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Indian batter Harleen Deol called a 'beauty queen' and Norwegian athletes forced to wear bikini bottoms throw light on sexism in sports.
Indian batter Harleen Deol called a ‘beauty queen’ and Norwegian athletes forced to wear bikini bottoms throw light on sexism in sports.
Sports and the sports world have traditionally been linked with men, and there is a pattern of prejudice towards women athletes.
India has had many instances where deep-rooted sexism has been displayed in the arena of sports.
In a recent news report, Harleen Deol batter of the Indian cricket team was referred to as the ‘beauty queen’ of women’s cricket. The headline of the article went on to say that she is so attractive she is often mistaken for a Bollywood actress.
Why should female athletes be subject to unrealistic beauty standards and sexist stereotypes despite their outstanding accomplishments in sports? This is blatant sexism and it is shameful that this is happening in today’s times.
Shagun Chowdhry, a shooter of the Olympic level, said she was viewed frequently as if she’s on a picnic. Close-minded folks presumed that a female in shooting, a sport that is primarily focused on men, is not significant. Why are skills of female players disregarded as leisure activities?
Tennis star Sania Mirza was interviewed by senior journalist Rajdeep Sardesai in 2016, about her memoir that had been released then.
Sardesai shifted the dialogue toward her settling down. He asked, “when is Sania going to settle down? What about motherhood, building a family, I don’t see all that in the book, it seems like you don’t want to retire just yet to settle down?” It was difficult to believe that this was question was placed to the topmost women’s doubles player.
Mirza spoke for all women when she replied, “You sound disappointed I’m not choosing motherhood over being number one in the world. That’s the question all women have to face – the first is marriage, and then it’s motherhood. Unfortunately, that’s when we’re settled, and no matter how many Wimbledons we win or number one in the world we become, we don’t become settled.” Mirza’s appropriate response earned respect and immediately put the interviewer on the spot.
She was also recently trolled for not taking care of her husband and child’s diet.
Neha Kumar a professional boxer from Shillong was preparing for a champions league when her coach and two men sexually harassed her in the washroom of her training gym. She had completed her training for nationals when they assaulted her. Along with the coach, another abuser was a gym driver, and the third was unknown.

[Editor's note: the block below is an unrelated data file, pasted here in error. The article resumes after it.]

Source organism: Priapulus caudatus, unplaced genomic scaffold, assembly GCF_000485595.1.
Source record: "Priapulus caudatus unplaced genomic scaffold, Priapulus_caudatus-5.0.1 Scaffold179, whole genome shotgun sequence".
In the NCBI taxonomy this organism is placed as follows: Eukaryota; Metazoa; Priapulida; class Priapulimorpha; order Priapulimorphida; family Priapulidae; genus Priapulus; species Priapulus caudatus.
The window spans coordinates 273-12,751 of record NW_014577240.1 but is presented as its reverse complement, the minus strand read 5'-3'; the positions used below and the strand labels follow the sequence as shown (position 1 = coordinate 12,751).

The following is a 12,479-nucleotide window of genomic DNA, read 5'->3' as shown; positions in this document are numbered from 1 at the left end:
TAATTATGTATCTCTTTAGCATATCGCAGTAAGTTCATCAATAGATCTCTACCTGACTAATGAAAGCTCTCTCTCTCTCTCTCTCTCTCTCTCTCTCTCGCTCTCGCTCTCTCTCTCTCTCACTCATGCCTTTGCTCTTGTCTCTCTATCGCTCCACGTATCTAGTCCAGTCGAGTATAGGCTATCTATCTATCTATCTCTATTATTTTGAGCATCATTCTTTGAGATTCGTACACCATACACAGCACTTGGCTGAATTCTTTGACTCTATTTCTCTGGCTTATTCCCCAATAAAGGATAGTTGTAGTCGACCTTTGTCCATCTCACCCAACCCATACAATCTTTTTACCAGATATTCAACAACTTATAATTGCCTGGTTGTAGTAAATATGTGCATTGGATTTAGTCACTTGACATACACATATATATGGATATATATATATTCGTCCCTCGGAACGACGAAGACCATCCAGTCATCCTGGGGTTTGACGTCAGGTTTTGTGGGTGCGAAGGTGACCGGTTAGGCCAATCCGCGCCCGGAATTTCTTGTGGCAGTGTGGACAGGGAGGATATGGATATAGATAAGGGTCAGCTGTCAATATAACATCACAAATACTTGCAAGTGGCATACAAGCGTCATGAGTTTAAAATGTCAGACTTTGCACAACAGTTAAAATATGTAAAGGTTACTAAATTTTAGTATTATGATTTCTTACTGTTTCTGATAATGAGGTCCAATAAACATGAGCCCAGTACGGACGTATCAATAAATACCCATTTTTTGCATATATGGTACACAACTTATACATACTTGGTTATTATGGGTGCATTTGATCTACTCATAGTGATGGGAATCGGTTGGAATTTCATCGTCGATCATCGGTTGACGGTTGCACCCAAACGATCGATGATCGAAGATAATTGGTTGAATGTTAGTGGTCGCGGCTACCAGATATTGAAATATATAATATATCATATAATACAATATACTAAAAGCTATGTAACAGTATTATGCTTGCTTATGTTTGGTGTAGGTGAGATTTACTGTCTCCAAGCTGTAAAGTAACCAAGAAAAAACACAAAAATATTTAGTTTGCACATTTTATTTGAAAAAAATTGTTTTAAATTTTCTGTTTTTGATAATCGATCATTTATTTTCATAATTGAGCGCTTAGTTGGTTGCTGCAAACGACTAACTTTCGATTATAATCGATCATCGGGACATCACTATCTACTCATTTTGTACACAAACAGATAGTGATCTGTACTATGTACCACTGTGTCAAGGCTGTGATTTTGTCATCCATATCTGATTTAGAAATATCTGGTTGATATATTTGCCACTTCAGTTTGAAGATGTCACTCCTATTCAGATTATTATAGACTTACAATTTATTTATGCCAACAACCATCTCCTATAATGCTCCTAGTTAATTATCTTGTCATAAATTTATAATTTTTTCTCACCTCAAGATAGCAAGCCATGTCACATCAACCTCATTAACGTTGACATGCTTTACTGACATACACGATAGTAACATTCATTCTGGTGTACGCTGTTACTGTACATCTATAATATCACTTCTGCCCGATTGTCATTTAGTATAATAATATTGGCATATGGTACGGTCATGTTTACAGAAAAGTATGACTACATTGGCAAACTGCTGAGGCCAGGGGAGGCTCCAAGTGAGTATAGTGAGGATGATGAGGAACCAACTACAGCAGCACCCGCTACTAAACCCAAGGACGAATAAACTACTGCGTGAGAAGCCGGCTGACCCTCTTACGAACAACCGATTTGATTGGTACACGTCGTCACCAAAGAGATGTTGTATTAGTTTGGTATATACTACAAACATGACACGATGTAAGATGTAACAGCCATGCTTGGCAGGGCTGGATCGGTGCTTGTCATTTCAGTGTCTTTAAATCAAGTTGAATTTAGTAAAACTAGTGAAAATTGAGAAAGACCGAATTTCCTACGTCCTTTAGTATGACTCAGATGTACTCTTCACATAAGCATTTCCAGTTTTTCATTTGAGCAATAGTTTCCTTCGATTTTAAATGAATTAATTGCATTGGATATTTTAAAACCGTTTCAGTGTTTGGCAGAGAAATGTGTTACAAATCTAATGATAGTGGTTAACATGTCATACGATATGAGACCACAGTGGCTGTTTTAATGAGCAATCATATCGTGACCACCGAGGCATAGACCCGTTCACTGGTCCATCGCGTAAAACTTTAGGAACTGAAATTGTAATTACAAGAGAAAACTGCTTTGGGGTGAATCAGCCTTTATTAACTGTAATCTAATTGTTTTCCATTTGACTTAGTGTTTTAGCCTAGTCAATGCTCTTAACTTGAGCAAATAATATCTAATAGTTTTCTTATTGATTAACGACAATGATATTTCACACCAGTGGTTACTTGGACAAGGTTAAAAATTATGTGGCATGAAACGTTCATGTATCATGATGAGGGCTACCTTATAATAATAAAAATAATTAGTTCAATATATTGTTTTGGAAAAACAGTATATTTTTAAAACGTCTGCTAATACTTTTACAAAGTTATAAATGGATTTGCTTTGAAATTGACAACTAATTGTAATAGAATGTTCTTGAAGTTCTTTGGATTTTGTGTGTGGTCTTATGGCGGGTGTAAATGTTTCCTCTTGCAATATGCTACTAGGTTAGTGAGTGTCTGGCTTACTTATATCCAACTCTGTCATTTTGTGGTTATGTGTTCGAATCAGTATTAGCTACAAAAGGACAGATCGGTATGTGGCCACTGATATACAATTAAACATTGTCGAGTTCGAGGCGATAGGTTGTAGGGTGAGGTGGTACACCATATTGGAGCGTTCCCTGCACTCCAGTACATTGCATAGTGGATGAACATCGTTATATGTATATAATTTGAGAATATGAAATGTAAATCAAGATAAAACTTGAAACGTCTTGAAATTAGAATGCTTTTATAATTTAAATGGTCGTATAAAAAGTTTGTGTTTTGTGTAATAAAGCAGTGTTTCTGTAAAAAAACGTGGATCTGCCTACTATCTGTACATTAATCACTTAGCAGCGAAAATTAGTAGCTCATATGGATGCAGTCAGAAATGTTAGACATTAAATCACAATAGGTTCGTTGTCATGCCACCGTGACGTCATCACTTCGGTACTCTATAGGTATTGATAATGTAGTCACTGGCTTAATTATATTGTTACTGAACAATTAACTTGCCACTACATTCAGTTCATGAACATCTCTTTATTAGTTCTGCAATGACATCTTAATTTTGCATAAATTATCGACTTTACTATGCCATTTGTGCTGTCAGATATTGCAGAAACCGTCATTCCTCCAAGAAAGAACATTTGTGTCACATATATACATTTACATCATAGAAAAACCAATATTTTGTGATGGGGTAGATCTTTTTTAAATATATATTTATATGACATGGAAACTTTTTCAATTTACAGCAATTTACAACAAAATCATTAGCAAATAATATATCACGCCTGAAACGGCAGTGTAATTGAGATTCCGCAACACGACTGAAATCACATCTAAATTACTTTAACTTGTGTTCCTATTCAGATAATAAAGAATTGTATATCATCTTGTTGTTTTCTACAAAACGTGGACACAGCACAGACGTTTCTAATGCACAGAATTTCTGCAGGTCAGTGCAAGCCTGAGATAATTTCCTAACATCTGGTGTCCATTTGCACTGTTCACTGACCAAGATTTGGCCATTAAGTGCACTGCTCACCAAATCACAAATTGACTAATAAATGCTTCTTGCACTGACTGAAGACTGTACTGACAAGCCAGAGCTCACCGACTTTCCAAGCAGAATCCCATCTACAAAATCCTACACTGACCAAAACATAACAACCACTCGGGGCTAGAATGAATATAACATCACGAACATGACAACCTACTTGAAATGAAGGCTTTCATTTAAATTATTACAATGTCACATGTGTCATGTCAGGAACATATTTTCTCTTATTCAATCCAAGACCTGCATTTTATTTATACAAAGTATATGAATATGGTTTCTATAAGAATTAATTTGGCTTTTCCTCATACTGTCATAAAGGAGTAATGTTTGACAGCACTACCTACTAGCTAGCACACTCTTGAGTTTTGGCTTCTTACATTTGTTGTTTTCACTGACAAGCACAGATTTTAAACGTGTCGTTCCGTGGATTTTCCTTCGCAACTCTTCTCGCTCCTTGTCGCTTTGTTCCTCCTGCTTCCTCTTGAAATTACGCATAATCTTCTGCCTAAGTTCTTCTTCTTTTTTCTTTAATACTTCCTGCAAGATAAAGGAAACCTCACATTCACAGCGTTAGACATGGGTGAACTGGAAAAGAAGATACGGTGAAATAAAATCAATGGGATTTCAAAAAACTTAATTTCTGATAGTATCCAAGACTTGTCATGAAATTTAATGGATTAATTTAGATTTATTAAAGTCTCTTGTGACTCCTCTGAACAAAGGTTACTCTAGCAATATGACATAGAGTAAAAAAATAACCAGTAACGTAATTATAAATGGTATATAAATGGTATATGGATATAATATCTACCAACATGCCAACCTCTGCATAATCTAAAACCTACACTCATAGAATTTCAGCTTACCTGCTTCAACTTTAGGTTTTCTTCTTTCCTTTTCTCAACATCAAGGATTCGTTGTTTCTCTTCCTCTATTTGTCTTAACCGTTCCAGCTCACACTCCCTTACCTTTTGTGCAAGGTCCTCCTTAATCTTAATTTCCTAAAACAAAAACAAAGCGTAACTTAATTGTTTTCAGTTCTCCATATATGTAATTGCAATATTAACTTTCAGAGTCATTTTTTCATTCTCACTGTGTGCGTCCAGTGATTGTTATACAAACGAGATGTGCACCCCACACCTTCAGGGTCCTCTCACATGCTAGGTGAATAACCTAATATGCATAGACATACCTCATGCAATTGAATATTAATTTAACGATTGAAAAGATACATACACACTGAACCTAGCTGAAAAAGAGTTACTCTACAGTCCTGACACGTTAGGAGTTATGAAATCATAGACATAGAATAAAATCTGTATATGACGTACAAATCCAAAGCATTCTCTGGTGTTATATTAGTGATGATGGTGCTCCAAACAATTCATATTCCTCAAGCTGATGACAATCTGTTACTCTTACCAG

Kumar showed incredible resilience in the face of these circumstances, but harassment in the stadium really aren’t isolated incidents. There seems to be no penalty for such assaults, which generally go overlooked and ignored, pressuring female athletes to accept that fact as normal.
Sexism has imprints in other parts of the world as well. The European Handball Federation (EHF) fined the Norwegian women’s beach handball team for wearing shorts rather than bikini bottoms. The Norwegian beach handball team wanted to play in shorts instead of in bikini bottoms which they found too revealing.
They also claimed that wearing these bottoms makes them feel unnecessarily sexualized and uncomfortable during their period. But they were threatened by the EC tournament organizer with the penalty if they wore anything covering more than 10cm of the butt.
The women wore shorts to their bronze final match against Spain despite the rule, and the Norwegian handball federation said the girls had to pay a fine for wearing clothes that were against the rules of the federation.
It is extremely unfortunate that women, sports in general, are still discriminated against. The media, sports associations, and the public are equally responsible for taking interest in the private lives of female athletes.
Transformation, like so many other aspects of life, commences with all of us. The truth about how and why we play sports is simply beautiful and should be free from sexism and inequality of any kind.
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Shows like Indian Matchmaking only further the argument that women must adhere to social norms without being allowed to follow their hearts.
When Netflix announced that Indian Matchmaking (2020-present) would be renewed for a second season, many of us hoped for the makers of the show to take all the criticism they faced seriously. That is definitely not the case because the show still continues to celebrate regressive patriarchal values.
Here are a few of the gendered notions that the show propagates.
A mediocre man can give himself a 9.5/10 and call himself ‘the world’s most eligible bachelor’, but an independent and successful woman must be happy with receiving just 60-70% of what she feels she deserves.
As long as teachers are competent in their job, and adhere to the workplace code of conduct, how does it matter what they do in their personal lives?
A 30 year old Associate Professor at a well-known University, according to an FIR filed by her, was forced to resign because the father of one of her students complained that he found his son looking at photographs of her, which according to him were “objectionable” and “bordering on nudity”.
There are two aspects to this case, which are equally disturbing, and which together make me question where we are heading as a society.
When the father of an 18 year old finds his son looking at photographs of a lady in a swimsuit, he can do many things. What this parent allegedly did was to dash off a letter to the University which states: